The theory of consciousness does not only revolve around the nature of the conscious mind; it is a vital tool which facilitates human philosophy to begin with. Without conscious perception, we would not engage in any sort of thought or decision-making, and first person experience would cease to exist. Assuming that the human being could still function to its current extent without a conscious mind dictating its mindset, it would be nothing more than a mindless mass moving through the motions of life without thought, contemplation, emotion, or any other characteristics of the mind to which we attribute human qualities.
This designates the reason why the theory of consciousness does not stop at its root; it extends into every other fundamental philosophical principles of humanity. How we perceive consciousness is how we understand humanity on Earth’s matrix, and whatever exists beyond that. Without consciousness, nothing within the world is alive, and the superior state of being is that without perception, recognition, and thought. Given that humanity is currently the superior life form on Earth, under the conditions that we hold the most power and are not subjugated by any other known species, our philosophy falls under the paradigm of human knowledge, and to that extension, what is substantial through the lenses of human interpretation.
When we evaluate consciousness along the framework of “what it is,” we quickly resort to the question of “how (or why) it is,” because the essence of consciousness we currently exhibit in our lives today necessitates an origin for the phenomena to emerge or create itself. However, deciphering the origin of consciousness is a more difficult and complex process than analyzing it as it currently exists because we cannot associate it with empirical analysis. Humanity has yet to objectively fill the missing gap of our existence, we are unable to objectively explain the correlation between the self and the world around in which we live. Most of our differing ideas regarding our origin stem from different beliefs of how the conscious mind operates in relation to the physical self. Our mode of self-perception determines how we perceive the universe, and bridges the gap between the human and the world allowing for our existence, and logically distinguishes between what is life and what is not.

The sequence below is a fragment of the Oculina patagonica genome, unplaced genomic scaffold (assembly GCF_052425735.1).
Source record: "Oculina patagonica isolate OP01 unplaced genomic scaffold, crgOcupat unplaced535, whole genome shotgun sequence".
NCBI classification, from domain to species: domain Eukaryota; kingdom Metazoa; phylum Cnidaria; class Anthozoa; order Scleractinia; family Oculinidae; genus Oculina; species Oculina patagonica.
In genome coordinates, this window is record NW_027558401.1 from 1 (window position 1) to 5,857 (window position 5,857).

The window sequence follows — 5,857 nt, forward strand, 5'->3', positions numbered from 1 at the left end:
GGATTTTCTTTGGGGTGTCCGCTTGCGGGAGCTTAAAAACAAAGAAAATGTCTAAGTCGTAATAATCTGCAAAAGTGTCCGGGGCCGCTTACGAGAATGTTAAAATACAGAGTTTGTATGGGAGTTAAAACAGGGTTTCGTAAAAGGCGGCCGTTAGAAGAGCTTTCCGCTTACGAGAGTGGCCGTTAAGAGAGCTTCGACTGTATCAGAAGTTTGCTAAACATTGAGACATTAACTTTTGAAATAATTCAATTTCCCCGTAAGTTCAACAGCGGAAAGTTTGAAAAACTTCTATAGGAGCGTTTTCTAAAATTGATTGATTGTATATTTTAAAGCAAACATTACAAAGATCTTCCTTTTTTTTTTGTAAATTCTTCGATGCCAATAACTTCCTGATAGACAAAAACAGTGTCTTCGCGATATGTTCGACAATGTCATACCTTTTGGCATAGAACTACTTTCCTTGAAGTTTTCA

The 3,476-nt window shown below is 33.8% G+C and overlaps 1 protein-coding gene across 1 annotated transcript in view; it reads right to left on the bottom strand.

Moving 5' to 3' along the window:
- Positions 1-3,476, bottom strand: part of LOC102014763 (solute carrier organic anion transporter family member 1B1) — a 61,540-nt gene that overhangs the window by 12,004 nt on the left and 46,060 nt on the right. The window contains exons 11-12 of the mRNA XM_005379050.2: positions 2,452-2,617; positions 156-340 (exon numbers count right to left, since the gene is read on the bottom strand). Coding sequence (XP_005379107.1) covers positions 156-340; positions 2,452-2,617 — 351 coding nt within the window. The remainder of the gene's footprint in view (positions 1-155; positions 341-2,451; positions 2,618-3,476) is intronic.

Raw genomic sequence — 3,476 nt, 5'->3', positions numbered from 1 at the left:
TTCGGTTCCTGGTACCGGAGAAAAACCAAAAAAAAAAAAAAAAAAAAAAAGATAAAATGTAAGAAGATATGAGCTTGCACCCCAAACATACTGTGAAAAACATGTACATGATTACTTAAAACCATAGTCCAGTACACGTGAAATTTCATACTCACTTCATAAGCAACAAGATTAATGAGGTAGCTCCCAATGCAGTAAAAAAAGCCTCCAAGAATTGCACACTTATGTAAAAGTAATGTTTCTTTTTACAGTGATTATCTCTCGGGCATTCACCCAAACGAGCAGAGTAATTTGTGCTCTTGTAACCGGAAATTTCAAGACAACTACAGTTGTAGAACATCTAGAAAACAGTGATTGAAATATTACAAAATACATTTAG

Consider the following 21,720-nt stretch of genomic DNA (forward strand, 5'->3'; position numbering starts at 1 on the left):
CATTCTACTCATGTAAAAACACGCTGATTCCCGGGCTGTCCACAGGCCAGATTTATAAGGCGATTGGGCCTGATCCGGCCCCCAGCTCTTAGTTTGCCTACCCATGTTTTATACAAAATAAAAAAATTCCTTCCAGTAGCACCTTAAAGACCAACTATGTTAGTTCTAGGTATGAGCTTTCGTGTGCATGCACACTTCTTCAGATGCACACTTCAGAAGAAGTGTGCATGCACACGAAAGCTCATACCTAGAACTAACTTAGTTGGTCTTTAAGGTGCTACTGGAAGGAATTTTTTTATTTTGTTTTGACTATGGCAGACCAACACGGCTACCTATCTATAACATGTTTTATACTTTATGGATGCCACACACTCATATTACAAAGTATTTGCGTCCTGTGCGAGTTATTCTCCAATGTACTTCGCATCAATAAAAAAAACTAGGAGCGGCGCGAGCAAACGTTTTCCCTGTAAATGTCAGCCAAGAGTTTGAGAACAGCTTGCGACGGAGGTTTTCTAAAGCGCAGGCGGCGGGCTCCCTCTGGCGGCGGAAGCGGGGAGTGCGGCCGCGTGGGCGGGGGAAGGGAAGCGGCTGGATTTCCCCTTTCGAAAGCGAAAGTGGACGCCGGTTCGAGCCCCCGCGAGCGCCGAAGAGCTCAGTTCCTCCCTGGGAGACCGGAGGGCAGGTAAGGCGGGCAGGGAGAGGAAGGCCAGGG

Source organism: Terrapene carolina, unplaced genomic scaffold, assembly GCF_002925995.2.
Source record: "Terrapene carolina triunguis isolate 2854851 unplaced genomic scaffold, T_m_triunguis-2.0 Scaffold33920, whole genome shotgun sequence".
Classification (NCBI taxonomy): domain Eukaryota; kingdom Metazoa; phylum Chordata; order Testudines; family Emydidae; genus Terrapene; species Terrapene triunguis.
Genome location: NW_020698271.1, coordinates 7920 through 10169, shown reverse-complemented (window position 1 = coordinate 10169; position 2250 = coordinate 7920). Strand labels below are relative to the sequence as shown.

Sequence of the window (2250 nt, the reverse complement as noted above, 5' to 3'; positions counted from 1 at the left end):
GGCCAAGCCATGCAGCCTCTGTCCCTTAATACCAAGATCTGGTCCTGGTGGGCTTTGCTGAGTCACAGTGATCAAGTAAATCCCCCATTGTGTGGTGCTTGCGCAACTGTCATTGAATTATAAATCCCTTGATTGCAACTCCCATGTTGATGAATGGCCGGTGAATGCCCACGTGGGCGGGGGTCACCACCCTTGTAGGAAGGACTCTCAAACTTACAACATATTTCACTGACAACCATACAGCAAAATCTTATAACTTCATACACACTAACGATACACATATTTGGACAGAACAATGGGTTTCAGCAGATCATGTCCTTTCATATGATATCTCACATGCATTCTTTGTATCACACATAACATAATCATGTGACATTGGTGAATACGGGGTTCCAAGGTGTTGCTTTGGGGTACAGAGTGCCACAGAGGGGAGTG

Many active theories compete to solve the puzzle of our existence today, as they have for hundreds of years. On one hand, religion appeals to mysticism and the existence of higher power, with creationism explaining our existence, whereas science utilizes empirical and rational logic ascertainable in a human manner in order to evaluate our existence. Religious beliefs stem from the lack of empirical knowledge to explain ourselves and our existence. It utilizes aspects of faith and belief to constitute its notions of truth and ideology, and appeals to certain phenomena around which science falters in explanation.
Religion and science contradict each other in the concept of existence, and humanity embodies their ascribed opposition, as different groups of people choosing to believe in different theories of causality. However, humanity is incapable of seeing what we cannot, and therefore the basis of our objective ideals are formulated on our collective subjectivity, or the shared knowledge basis among a community. We utilize the perception of the self and the state in which we live in the world around us to qualify theories existence.
Different perceptions of the self and the integration of oneself into society influences the human conception of our existence. The theory of the nature of the self concerns different concepts of reality and how our perception is dictated and influenced by the nature of how the self is composed. Religion posits itself on the concept of the soul as an inherent quality of the self, necessitating religious morality and belief in our lives…
Gennaro, Rocco J. “Consciousness.” Internet Encyclopedia of Philosophy,